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Waivers When Employees Return to Work Waivers When Employees Return to Work

Waivers When Employees Return to Work

Many employers across the country are preparing to welcome employees back to work with new safety precautions or procedures to assist in protecting their workforce from COVID-19. Despite the new safety measures, an employee may still claim he or she has been exposed to COVID-19 in the workplace.

Many employers have asked whether they can require that an employee waive future claims of COVID-19 exposure before they return to work—i.e., sign a statement that the employee knows the risk of returning to the workplace, assumes that risk and waives any claims against the employer. Some of these requests relate specifically to individuals who are in a vulnerable category who are returning to the workplace.

Employers may not require that an employee (whether in a vulnerable category or otherwise) waive his or her right to raise a worker’s compensation claim as a condition of returning to work. Requesting employee waivers is prohibited by statute and undercuts the legal compromise that is the basis for the worker’s compensation system, which is that, except in very rare circumstances, worker’s compensation is the exclusive remedy for an employee who has a work-related illness or injury. In other words, as a general rule, employees cannot sue their employers for illnesses or injuries they contract or sustain at work.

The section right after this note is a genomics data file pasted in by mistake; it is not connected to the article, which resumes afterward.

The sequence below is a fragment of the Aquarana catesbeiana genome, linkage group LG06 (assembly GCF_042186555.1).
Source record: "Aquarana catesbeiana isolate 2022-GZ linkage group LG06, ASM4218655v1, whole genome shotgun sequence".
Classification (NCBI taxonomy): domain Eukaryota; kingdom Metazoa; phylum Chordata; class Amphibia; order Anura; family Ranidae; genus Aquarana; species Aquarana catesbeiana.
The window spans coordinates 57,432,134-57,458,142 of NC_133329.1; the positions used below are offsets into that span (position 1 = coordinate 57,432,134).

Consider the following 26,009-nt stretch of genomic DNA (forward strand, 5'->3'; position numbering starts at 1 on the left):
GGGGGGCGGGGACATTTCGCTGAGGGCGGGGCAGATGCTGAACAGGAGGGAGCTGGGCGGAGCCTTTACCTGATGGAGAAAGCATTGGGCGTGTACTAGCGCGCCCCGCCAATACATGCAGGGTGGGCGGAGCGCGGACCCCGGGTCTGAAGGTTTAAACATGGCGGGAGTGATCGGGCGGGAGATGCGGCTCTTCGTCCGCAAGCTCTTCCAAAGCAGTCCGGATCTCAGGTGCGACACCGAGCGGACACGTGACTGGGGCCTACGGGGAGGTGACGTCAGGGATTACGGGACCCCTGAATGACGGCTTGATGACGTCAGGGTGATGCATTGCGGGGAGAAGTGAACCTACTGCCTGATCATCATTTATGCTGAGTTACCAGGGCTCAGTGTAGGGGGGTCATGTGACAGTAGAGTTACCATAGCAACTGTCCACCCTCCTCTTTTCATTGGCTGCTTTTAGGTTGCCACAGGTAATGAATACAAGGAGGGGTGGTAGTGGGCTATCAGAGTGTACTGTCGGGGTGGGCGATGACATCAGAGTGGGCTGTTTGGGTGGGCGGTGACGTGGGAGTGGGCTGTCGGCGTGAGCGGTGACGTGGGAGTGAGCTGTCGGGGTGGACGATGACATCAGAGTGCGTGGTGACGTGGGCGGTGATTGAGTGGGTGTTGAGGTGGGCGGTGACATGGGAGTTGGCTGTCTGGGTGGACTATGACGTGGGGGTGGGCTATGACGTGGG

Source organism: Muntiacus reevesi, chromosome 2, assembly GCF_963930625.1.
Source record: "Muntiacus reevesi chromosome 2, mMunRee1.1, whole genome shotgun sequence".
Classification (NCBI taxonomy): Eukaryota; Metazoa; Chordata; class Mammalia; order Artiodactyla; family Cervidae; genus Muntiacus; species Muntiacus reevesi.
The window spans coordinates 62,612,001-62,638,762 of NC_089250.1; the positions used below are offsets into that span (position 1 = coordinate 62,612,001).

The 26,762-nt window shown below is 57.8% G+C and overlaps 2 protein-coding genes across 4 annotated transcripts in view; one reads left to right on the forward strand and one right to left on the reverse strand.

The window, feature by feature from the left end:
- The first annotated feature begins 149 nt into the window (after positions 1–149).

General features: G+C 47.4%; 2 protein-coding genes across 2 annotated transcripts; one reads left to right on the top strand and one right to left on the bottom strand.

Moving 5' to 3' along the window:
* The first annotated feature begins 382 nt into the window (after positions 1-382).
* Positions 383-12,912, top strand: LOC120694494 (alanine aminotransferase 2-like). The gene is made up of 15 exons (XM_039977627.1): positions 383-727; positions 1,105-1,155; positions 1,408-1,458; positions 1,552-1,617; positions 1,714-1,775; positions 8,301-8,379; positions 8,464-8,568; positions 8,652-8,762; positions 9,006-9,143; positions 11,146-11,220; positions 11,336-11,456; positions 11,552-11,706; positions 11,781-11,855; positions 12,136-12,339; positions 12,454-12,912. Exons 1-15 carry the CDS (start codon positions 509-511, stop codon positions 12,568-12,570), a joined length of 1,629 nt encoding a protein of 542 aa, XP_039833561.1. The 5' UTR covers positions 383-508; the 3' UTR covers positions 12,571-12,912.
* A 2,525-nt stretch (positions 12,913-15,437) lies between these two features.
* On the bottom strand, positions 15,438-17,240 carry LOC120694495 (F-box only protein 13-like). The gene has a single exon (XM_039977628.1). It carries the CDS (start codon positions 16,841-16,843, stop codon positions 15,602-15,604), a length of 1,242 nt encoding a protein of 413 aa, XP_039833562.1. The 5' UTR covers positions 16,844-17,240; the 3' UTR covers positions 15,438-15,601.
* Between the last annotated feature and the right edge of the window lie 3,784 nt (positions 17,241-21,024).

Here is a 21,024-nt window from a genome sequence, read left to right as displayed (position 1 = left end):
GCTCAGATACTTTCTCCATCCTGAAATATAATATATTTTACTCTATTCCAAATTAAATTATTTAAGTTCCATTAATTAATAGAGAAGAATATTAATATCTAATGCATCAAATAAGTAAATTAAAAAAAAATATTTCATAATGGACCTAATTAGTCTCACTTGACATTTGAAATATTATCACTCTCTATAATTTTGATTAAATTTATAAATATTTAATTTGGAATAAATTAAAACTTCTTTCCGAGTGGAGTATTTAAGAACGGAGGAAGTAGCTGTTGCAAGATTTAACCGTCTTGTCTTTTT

This does not mean that employers cannot require waivers from employees for things like the use of fitness equipment or other similar opportunities provided by the employer that are not directly related to work. While the enforceability of such waivers varies from state to state, injuries that occur during the use of such facilities is generally not covered by worker’s compensation.

If you have questions, please contact Ann H. Stewart or any other member of our Labor, Employment & Immigration Group.

This publication is intended for general information purposes only and does not and is not intended to constitute legal advice. The reader should consult with legal counsel to determine how laws or decisions discussed herein apply to the reader's specific circumstances.

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